The name Slaughterhouse, combined with the unfortunate “hung pig” art adorning the album, may elicit unintended comparisons to the unfortunate “horrorcore” phenomenon of the early '90s. But the opening sample of the album -- a collaboration between Joe Budden, Crooked I, Joell Ortiz, and Royce Da 5’9”-- doesn’t seem to be cribbed from a Vincent Price; it actually compares the four contributing rappers to Voltron. Other than an ill-conceived line about Ortiz being a cannibal, Slaughterhouse sidesteps the general silliness of trying to rap horror lyrics and falls into a totally different well. Slaughterhouse, despite the varied viewpoints of its contributors, ends up sounding utterly forgettable. Though each artist has moments of inspiration during the album, they are more than overshadowed by the tired posing, easy allusions and formulaic production present on the disc.
Although hip-hop has its own canon for references, there is no reason for the artists to be stuck irrevocably in the '90s. When a line referencing Die Hard is dropped into the middle of “Microphone,” it pulls back the curtain on the façade of this collaboration. Every one of these rappers have had their moments of success, and they, though not as far in the past as Die Hard, exist in a time when rap was dominated by angry, ominous posing and unprovoked swagger.
The game has moved on from this point, but Slaughterhouse seems blissfully unaware, spitting rhymes about guns and bitches and padding the disc with filler skits. These are themes and devices that have been explored to their fullest potential and for the most part in more interesting ways by other artists. The hope would be that the four artists as a unit would actually be able, as promised, to create something more interesting or perhaps subvert expectations based on their solo work. Instead, they choose to remain well within their comfort zone, rendering Slaughterhouse a largely unsatisfying experience.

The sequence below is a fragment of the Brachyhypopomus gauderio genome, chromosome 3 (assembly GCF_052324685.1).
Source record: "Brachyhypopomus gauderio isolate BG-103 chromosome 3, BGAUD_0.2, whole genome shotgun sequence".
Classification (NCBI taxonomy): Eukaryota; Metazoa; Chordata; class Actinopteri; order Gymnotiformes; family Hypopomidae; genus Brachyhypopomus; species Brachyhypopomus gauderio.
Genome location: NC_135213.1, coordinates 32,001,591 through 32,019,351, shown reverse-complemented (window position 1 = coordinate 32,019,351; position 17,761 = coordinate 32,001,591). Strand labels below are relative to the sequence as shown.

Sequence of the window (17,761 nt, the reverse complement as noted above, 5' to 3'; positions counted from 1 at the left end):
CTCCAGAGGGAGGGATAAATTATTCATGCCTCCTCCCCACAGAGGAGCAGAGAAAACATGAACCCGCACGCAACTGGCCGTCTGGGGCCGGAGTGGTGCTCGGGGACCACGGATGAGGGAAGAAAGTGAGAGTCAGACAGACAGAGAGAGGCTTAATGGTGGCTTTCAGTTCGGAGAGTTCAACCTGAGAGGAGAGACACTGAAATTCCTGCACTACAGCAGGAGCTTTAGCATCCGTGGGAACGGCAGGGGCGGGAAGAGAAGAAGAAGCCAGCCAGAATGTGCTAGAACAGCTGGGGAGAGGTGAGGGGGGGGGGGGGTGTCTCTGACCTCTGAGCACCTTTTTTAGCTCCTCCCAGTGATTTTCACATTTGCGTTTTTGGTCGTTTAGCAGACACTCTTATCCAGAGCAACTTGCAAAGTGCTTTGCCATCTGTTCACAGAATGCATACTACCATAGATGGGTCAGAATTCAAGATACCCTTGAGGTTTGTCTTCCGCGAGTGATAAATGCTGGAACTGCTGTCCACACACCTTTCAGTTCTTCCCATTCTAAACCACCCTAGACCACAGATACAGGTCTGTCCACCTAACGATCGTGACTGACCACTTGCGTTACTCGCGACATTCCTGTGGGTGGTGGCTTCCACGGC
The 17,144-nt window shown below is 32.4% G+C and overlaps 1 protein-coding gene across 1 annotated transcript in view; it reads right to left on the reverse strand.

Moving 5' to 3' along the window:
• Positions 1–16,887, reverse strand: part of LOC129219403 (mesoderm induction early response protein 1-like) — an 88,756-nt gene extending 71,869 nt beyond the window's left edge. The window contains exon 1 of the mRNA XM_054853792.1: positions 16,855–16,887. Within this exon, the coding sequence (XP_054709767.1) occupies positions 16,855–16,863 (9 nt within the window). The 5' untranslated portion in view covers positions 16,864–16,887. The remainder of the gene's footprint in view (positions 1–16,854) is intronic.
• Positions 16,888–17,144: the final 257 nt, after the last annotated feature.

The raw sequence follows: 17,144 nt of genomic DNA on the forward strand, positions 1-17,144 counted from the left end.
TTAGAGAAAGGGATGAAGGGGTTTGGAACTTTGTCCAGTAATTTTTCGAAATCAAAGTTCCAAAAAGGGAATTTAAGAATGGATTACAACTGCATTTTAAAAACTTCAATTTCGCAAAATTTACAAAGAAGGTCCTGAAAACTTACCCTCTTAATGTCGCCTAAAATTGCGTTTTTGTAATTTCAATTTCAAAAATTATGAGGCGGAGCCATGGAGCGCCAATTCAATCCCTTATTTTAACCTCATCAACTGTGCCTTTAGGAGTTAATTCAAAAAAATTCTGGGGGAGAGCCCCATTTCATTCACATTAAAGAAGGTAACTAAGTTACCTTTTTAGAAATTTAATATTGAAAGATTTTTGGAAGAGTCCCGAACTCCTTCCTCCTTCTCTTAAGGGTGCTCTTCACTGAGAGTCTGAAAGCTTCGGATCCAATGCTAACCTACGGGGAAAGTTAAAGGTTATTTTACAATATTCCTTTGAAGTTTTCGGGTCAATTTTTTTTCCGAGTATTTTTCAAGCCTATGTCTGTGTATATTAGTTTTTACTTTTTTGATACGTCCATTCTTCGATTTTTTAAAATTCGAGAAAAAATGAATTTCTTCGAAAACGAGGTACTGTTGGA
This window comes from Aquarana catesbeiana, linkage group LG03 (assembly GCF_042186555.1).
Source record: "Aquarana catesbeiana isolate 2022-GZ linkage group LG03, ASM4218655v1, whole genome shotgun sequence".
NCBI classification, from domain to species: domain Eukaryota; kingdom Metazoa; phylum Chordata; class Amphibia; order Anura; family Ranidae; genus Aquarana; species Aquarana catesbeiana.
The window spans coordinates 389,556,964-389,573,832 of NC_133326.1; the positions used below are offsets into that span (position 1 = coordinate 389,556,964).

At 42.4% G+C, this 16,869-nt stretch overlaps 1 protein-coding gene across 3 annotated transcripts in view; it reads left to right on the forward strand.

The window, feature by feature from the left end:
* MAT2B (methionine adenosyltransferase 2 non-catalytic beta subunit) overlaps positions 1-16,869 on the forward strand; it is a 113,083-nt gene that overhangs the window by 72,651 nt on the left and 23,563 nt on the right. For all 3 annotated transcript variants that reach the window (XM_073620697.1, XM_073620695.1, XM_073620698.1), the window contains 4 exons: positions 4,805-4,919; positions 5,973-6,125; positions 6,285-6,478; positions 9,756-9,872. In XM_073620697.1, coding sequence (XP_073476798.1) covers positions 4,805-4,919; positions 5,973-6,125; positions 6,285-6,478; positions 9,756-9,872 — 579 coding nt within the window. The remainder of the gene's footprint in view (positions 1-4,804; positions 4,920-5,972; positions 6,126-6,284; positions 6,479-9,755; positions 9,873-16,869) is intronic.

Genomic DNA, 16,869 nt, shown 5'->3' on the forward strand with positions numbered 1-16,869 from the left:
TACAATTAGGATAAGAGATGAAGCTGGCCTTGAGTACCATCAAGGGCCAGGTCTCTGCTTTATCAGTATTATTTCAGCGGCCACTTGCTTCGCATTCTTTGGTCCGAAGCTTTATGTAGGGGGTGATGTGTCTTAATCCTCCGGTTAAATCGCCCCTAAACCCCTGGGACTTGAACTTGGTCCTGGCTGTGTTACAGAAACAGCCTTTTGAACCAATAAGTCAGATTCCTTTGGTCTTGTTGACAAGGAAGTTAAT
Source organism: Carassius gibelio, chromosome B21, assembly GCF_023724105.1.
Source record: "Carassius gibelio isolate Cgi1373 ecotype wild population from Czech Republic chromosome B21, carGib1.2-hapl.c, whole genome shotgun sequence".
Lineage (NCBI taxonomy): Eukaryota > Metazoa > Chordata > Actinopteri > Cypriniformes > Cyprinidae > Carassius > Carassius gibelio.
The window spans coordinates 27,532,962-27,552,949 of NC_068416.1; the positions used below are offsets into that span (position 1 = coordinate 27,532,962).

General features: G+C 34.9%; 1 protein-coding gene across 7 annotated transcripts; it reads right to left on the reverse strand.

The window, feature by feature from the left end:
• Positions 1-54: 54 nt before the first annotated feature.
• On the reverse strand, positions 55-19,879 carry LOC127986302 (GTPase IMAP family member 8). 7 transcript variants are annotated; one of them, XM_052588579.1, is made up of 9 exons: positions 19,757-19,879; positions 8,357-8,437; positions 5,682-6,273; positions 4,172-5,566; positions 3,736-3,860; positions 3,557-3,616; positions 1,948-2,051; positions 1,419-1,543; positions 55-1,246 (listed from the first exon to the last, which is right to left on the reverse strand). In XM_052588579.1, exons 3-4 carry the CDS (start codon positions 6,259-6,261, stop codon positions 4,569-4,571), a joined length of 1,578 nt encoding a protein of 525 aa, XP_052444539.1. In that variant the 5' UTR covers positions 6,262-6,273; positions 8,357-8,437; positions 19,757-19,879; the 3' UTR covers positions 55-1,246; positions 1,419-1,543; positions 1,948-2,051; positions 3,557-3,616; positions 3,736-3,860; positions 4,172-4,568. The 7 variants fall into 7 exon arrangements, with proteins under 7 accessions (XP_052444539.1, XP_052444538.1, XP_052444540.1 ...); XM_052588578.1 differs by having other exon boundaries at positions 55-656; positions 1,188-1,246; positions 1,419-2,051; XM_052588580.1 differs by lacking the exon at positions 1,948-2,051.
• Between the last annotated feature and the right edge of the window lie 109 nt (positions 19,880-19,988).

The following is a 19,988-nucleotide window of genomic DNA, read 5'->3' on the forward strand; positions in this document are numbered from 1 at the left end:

If there is any evidence that hip hop groups are on the decline, look no further than this year's Grammy category for Best Peformance by Rap Duo or Group, which included no actual groups, but collaborations between solo artists. Not that they're headed to Los Angeles for the Grammy ceremony anytime soon, but the formation of Slaughterhouse does give enough reason for excitement for anyone who longs for the days of multiple MCs rapping over the course of an album. Slaughterhouse was created less than a year ago when Joe Budden enlisted three other rappers (Crooked I, Joell Ortiz & Royce Da 5'9") for one of his songs titled "Slaughterhouse." The chemistry between the four highly lyrical MCs was noticed and they decided to form a group. Each rapper brought along an internet following and respect in the hip hop community. Their self-titled debut was reportedly recorded in six days and features production from DJ Khalil, The Alchemist, Emile and StreetRunner.